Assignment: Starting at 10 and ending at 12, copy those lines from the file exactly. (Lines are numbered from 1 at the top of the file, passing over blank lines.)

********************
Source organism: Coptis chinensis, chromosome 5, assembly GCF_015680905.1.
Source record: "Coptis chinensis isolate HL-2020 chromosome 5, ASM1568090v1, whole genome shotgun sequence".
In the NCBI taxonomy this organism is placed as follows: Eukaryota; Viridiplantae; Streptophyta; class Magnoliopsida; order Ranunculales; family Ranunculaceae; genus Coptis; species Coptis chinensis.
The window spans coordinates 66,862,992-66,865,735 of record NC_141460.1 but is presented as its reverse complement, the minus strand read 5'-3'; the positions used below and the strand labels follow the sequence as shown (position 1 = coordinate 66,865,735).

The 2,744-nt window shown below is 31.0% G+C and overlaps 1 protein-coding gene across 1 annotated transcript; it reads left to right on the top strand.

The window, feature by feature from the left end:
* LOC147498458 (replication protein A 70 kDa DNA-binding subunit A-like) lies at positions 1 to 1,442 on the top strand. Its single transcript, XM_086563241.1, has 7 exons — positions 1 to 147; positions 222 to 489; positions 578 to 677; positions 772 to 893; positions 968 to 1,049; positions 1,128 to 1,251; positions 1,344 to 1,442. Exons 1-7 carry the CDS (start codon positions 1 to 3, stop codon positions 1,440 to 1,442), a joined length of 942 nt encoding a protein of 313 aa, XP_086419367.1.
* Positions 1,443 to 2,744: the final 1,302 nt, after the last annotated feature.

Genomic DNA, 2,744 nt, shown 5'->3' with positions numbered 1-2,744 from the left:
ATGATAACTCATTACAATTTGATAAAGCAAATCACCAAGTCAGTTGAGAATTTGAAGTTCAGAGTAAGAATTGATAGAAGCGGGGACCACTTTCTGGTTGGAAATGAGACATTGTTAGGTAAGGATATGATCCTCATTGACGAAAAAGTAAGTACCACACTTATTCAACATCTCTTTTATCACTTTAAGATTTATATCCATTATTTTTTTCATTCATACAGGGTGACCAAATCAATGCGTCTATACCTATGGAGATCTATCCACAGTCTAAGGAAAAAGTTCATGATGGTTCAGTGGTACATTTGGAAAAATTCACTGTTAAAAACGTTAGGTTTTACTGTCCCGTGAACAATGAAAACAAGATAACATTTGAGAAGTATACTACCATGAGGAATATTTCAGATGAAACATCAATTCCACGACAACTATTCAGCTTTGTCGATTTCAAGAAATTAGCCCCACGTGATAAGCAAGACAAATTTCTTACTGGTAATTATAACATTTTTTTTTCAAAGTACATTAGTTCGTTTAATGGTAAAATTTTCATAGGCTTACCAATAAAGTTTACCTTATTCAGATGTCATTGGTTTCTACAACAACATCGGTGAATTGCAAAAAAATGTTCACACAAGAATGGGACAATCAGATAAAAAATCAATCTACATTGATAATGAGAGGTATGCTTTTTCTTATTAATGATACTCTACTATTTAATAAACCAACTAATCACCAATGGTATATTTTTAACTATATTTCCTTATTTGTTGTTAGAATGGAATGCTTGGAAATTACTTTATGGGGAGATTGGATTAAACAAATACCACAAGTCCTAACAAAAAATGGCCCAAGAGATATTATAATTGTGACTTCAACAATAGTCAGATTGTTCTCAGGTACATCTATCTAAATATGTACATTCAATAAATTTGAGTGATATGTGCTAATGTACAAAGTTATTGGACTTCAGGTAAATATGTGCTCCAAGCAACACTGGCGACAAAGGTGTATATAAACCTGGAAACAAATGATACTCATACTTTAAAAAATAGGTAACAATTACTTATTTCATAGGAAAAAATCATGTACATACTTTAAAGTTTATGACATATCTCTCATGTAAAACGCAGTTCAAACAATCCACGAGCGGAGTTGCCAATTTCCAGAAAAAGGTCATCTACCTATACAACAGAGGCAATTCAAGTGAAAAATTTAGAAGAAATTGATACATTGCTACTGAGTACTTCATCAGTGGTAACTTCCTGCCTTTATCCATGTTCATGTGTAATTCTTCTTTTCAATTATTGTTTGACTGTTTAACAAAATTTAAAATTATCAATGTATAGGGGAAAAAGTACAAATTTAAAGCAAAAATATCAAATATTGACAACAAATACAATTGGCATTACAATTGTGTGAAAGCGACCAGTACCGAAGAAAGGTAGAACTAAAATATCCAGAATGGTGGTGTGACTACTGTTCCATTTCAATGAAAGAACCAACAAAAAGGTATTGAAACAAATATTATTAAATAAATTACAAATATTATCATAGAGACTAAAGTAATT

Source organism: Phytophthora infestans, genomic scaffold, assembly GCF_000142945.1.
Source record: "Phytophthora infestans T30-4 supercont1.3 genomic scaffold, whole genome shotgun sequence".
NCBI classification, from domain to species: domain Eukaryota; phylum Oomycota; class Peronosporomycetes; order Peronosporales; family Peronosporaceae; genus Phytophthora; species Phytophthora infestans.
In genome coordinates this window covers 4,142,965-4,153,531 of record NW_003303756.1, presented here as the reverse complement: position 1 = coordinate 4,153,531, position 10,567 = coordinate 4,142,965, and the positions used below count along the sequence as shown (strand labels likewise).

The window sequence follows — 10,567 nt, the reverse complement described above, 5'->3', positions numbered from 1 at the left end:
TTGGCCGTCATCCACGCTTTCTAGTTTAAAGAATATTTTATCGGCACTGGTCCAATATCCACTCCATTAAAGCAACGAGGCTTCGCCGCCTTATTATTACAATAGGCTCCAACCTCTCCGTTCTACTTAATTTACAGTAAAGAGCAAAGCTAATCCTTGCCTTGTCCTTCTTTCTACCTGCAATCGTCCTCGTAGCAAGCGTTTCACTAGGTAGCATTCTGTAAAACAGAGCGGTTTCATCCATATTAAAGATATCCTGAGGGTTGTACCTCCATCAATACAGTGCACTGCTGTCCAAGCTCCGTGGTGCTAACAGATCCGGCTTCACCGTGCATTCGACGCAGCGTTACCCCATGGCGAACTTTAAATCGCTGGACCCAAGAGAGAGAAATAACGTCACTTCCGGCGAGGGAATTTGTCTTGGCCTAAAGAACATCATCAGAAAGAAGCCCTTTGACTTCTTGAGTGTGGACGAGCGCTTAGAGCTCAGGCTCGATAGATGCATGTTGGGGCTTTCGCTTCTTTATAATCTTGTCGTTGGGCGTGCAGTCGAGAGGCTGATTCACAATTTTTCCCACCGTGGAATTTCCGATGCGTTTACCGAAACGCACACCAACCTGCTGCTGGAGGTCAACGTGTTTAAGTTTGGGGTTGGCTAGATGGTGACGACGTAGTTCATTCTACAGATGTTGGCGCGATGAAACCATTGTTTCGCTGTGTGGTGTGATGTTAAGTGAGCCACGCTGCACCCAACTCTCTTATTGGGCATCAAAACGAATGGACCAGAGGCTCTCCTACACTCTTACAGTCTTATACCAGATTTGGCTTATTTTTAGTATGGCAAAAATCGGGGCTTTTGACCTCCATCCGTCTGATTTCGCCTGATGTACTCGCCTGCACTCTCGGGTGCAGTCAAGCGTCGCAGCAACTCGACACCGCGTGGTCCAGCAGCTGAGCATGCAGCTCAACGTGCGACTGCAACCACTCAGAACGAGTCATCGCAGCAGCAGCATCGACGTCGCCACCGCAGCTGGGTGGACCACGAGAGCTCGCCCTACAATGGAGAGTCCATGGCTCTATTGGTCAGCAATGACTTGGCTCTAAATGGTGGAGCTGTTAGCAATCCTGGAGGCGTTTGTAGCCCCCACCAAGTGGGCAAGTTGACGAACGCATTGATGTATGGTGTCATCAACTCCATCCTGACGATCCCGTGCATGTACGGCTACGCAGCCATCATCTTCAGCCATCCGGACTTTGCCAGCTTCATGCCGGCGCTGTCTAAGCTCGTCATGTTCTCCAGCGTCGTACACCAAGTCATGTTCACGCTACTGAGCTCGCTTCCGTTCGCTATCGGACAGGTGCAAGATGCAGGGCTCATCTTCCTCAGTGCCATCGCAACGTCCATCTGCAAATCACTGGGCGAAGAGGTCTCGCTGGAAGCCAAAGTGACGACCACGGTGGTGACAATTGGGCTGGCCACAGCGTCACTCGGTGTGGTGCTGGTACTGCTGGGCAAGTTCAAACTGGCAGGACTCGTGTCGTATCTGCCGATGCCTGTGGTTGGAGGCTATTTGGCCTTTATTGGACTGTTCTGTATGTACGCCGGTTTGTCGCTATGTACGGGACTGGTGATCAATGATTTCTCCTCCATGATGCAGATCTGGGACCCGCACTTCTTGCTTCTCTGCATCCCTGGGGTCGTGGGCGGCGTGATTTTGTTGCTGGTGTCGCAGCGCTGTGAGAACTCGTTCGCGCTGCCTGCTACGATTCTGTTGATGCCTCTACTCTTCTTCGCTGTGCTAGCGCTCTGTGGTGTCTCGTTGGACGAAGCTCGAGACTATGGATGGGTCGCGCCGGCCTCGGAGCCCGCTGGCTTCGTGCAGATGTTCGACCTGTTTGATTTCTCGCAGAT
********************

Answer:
ATGATAACTCATTACAATTTGATAAAGCAAATCACCAAGTCAGTTGAGAATTTGAAGTTCAGAGTAAGAATTGATAGAAGCGGGGACCACTTTCTGGTTGGAAATGAGACATTGTTAGGTAAGGATATGATCCTCATTGACGAAAAAGTAAGTACCACACTTATTCAACATCTCTTTTATCACTTTAAGATTTATATCCATTATTTTTTTCATTCATACAGGGTGACCAAATCAATGCGTCTATACCTATGGAGATCTATCCACAGTCTAAGGAAAAAGTTCATGATGGTTCAGTGGTACATTTGGAAAAATTCACTGTTAAAAACGTTAGGTTTTACTGTCCCGTGAACAATGAAAACAAGATAACATTTGAGAAGTATACTACCATGAGGAATATTTCAGATGAAACATCAATTCCACGACAACTATTCAGCTTTGTCGATTTCAAGAAATTAGCCCCACGTGATAAGCAAGACAAATTTCTTACTGGTAATTATAACATTTTTTTTTCAAAGTACATTAGTTCGTTTAATGGTAAAATTTTCATAGGCTTACCAATAAAGTTTACCTTATTCAGATGTCATTGGTTTCTACAACAACATCGGTGAATTGCAAAAAAATGTTCACACAAGAATGGGACAATCAGATAAAAAATCAATCTACATTGATAATGAGAGGTATGCTTTTTCTTATTAATGATACTCTACTATTTAATAAACCAACTAATCACCAATGGTATATTTTTAACTATATTTCCTTATTTGTTGTTAGAATGGAATGCTTGGAAATTACTTTATGGGGAGATTGGATTAAACAAATACCACAAGTCCTAACAAAAAATGGCCCAAGAGATATTATAATTGTGACTTCAACAATAGTCAGATTGTTCTCAGGTACATCTATCTAAATATGTACATTCAATAAATTTGAGTGATATGTGCTAATGTACAAAGTTATTGGACTTCAGGTAAATATGTGCTCCAAGCAACACTGGCGACAAAGGTGTATATAAACCTGGAAACAAATGATACTCATACTTTAAAAAATAGGTAACAATTACTTATTTCATAGGAAAAAATCATGTACATACTTTAAAGTTTATGACATATCTCTCATGTAAAACGCAGTTCAAACAATCCACGAGCGGAGTTGCCAATTTCCAGAAAAAGGTCATCTACCTATACAACAGAGGCAATTCAAGTGAAAAATTTAGAAGAAATTGATACATTGCTACTGAGTACTTCATCAGTGGTAACTTCCTGCCTTTATCCATGTTCATGTGTAATTCTTCTTTTCAATTATTGTTTGACTGTTTAACAAAATTTAAAATTATCAATGTATAGGGGAAAAAGTACAAATTTAAAGCAAAAATATCAAATATTGACAACAAATACAATTGGCATTACAATTGTGTGAAAGCGACCAGTACCGAAGAAAGGTAGAACTAAAATATCCAGAATGGTGGTGTGACTACTGTTCCATTTCAATGAAAGAACCAACAAAAAGGTATTGAAACAAATATTATTAAATAAATTACAAATATTATCATAGAGACTAAAGTAATT

Source organism: Phytophthora infestans, genomic scaffold, assembly GCF_000142945.1.
Source record: "Phytophthora infestans T30-4 supercont1.3 genomic scaffold, whole genome shotgun sequence".